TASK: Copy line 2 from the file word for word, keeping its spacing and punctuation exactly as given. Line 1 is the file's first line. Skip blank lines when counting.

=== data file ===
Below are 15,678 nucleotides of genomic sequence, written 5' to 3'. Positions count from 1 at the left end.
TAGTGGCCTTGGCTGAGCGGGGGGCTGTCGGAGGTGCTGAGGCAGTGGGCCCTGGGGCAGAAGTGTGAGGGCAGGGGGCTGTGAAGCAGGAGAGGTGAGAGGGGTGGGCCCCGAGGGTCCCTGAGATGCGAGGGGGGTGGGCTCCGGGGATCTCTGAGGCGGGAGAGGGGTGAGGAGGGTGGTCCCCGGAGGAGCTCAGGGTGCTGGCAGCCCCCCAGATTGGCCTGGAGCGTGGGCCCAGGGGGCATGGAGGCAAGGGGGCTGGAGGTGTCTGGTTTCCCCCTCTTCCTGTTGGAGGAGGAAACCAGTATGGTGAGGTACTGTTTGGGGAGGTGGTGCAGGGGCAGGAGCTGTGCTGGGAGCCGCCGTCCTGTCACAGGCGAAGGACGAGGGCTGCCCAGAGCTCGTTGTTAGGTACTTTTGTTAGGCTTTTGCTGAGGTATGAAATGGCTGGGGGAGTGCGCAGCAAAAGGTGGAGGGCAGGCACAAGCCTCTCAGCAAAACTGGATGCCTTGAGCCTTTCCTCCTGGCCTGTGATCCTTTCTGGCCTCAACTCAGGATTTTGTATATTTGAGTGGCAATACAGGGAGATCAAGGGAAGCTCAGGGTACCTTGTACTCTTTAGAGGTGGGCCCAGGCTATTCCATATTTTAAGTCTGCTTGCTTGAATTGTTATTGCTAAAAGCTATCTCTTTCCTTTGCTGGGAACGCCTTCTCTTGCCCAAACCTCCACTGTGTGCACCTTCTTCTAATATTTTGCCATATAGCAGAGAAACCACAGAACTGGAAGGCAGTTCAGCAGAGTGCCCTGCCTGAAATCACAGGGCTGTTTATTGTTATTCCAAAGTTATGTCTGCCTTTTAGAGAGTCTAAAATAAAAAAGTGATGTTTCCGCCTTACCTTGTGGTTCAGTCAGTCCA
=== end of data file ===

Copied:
TAGTGGCCTTGGCTGAGCGGGGGGCTGTCGGAGGTGCTGAGGCAGTGGGCCCTGGGGCAGAAGTGTGAGGGCAGGGGGCTGTGAAGCAGGAGAGGTGAGAGGGGTGGGCCCCGAGGGTCCCTGAGATGCGAGGGGGGTGGGCTCCGGGGATCTCTGAGGCGGGAGAGGGGTGAGGAGGGTGGTCCCCGGAGGAGCTCAGGGTGCTGGCAGCCCCCCAGATTGGCCTGGAGCGTGGGCCCAGGGGGCATGGAGGCAAGGGGGCTGGAGGTGTCTGGTTTCCCCCTCTTCCTGTTGGAGGAGGAAACCAGTATGGTGAGGTACTGTTTGGGGAGGTGGTGCAGGGGCAGGAGCTGTGCTGGGAGCCGCCGTCCTGTCACAGGCGAAGGACGAGGGCTGCCCAGAGCTCGTTGTTAGGTACTTTTGTTAGGCTTTTGCTGAGGTATGAAATGGCTGGGGGAGTGCGCAGCAAAAGGTGGAGGGCAGGCACAAGCCTCTCAGCAAAACTGGATGCCTTGAGCCTTTCCTCCTGGCCTGTGATCCTTTCTGGCCTCAACTCAGGATTTTGTATATTTGAGTGGCAATACAGGGAGATCAAGGGAAGCTCAGGGTACCTTGTACTCTTTAGAGGTGGGCCCAGGCTATTCCATATTTTAAGTCTGCTTGCTTGAATTGTTATTGCTAAAAGCTATCTCTTTCCTTTGCTGGGAACGCCTTCTCTTGCCCAAACCTCCACTGTGTGCACCTTCTTCTAATATTTTGCCATATAGCAGAGAAACCACAGAACTGGAAGGCAGTTCAGCAGAGTGCCCTGCCTGAAATCACAGGGCTGTTTATTGTTATTCCAAAGTTATGTCTGCCTTTTAGAGAGTCTAAAATAAAAAAGTGATGTTTCCGCCTTACCTTGTGGTTCAGTCAGTCCA